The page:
Tuesday, December 11, 2012

Piano Lessons

This is the time of year when I often find myself at social events at which I don't know many people, so I sometimes come up with what I think of as "cocktail party survey questions." For instance, instead of asking about vocations, "What do you do?" I'll ask about hobbies, "What do you do for fun?" My most edifying holiday season was when I asked, "Is there anything your parents forced you to do that you still do today?"

Admittedly, the circumstances didn't permit deep thinking, but everyone took a second to reflect before answering, "No," which then lead to conversations about things we hated doing as kids like eating brussel sprouts, going to church, or playing tennis. We all remembered a point at which we vowed "never again" as we moved out into the world on our own, if not before. The only thing that came up on the "Yes" side, and more than once, was piano lessons.

I grew up in a household with a piano. Mom played and for a brief time my brother and I took lessons from a neighbor, but little of it stuck and we really hated practicing so much that, I'm sure, my parents just figured it wasn't a battle worth fighting. Certainly, we would sometimes just bang around on the keys, but it never turned into a passion for making music. A version of this story was repeated in my own daughter's life when she, as a kindergartener asked for piano lessons. We purchased a keyboard for the purpose, but by the time we'd paid it off she had hit a wall about practicing and I, following in my own mother's footstep, wasn't going to nag, so we gave it all up. (To my daughter's credit, she's since taught herself to play the guitar and ukulele, and has now managed to get her hands on a mandolin, which I hear her playing almost every night.)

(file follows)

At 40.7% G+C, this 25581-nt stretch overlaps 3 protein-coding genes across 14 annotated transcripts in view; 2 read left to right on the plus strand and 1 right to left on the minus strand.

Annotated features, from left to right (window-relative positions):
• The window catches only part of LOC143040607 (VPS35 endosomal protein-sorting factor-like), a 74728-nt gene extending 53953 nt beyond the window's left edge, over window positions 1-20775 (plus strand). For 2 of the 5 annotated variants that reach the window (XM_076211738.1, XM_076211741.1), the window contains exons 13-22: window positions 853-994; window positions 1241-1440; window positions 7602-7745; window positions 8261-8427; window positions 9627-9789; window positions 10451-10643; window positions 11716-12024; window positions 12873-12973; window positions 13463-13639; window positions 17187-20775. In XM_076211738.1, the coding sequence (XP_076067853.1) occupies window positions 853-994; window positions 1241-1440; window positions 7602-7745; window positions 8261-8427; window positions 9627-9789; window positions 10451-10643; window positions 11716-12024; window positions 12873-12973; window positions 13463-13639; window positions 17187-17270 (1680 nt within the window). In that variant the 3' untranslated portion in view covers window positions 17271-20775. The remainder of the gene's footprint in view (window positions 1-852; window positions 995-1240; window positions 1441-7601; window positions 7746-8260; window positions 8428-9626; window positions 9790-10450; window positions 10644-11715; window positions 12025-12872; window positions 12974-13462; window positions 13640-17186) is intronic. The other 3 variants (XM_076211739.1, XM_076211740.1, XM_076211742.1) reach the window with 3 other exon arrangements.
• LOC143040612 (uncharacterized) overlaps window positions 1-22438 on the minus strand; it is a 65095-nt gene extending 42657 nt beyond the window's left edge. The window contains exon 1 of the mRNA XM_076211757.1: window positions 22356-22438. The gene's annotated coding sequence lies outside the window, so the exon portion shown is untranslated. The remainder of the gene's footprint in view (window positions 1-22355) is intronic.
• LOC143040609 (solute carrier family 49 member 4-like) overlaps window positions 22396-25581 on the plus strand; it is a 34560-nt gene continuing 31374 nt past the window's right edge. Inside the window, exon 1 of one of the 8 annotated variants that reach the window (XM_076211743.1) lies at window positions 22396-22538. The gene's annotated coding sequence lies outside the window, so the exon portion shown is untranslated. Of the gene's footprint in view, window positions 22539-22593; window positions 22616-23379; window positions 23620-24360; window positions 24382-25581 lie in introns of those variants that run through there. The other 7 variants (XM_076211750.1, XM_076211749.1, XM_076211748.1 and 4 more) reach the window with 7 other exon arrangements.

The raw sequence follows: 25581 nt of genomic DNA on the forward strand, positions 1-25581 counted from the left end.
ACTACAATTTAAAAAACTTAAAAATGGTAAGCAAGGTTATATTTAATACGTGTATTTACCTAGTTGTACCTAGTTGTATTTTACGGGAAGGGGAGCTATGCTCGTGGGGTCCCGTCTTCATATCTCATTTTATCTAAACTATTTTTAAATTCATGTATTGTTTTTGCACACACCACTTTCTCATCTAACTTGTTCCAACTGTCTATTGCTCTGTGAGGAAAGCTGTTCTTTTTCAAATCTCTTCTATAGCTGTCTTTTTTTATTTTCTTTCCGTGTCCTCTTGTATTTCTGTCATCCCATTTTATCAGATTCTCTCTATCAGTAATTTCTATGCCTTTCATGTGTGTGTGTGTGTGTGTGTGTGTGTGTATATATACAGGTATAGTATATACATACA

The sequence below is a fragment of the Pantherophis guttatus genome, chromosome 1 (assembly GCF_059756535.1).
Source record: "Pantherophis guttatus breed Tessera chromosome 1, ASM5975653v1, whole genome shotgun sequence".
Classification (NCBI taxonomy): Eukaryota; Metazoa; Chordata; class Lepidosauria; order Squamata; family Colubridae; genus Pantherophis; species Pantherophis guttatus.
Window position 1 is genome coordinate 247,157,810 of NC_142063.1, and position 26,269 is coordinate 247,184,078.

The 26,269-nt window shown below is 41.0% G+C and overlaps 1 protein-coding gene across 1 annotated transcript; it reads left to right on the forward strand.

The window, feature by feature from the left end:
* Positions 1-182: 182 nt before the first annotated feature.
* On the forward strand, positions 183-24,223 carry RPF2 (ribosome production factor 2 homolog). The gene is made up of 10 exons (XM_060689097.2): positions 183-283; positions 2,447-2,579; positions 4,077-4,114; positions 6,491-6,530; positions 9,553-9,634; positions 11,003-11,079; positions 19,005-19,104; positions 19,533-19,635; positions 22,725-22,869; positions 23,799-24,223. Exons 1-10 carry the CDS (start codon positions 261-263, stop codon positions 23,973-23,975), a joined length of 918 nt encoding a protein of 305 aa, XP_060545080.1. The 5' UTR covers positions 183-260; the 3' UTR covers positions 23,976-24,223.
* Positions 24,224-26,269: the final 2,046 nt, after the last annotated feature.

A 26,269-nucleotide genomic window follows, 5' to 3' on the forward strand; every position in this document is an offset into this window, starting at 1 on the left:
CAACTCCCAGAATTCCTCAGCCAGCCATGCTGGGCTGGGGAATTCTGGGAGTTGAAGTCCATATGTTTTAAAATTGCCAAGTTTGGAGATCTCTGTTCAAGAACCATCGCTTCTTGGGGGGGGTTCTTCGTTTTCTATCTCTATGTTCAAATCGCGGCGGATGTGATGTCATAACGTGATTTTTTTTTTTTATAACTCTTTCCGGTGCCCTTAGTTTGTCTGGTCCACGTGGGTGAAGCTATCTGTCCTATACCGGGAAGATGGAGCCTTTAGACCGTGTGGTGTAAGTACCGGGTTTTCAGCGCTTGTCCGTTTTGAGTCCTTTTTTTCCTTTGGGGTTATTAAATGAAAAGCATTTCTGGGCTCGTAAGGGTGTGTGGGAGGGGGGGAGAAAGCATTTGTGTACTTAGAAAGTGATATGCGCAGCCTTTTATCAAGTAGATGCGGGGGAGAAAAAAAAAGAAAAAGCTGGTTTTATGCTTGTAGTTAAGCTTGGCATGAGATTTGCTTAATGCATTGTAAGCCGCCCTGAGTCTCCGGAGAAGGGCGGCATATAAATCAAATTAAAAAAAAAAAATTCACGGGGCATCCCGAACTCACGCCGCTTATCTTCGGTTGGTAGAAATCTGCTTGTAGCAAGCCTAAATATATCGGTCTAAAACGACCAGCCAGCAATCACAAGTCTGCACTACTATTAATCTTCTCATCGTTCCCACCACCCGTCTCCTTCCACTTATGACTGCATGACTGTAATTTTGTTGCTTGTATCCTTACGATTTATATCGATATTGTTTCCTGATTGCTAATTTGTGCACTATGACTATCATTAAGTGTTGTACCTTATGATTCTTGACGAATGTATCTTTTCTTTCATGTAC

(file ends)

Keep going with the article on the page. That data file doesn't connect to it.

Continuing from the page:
This keyboard has made its way to the school where I pull it from the storage room 2-3 times a year. We treat it like any other toy, putting it down there on the floor where the kids can bang away on it. The only control I place on it is to put a piece of duct tape over the volume control. This isn't music instruction, of course, but rather mere exposure through play, an opportunity for kids to experiment with high notes and low notes, black keys and white keys, to experience how different tones make them feel or think. 

"This is a haunted house."

"Teacher Tom, do you hear the butterfly?"

"These are monster footsteps."

"We're playing a story."

Most kids these days are accustomed to figuring out electronic devices, and this keyboard does have all manner of buttons that create effects or make the keys sound like they are other instruments like a guitar, organ, or even a voice choir. And it is interesting to note that once the newness has worn off, there are always a couple kids who return to it again and again, experimenting all alone like my daughter now does when she gets her hands on a new stringed instrument.

It's pretty clear to me that forcing kids to do things they really don't want to do is not the best plan for getting them to do those things in the future. That said, there is a fine line between force and persuasion that we try to walk as adults in the lives of young children. My daughter, for instance, would not today be a self-described "Shakespeare freak" had we not cajoled her, right up to the point of force, to take a two-week "Camp Bill" summer camp when she was 8-years-old. It turned out she loved it and never went back. It's about exposure to new things, I suppose. Soccer didn't stick, but Shakespeare did. I guess it's a little like insisting that a child at least try a bite of everything on their plate before declaring they hate it.

"Force" is a strong word, one that has unsavory connotations for me. As a parent and as a teacher, I recoil from it instinctively. Who am I to force anyone to do anything? That said there are those piano playing cocktail party guests . . .

The world is not as black and white as the piano keys might suggest.

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1 comment:

Cap said...

I'm surprised you didn't get answers like brushing teeth and taking naps! These days, I'm jealous of my preschooler's (forced) sleep schedule.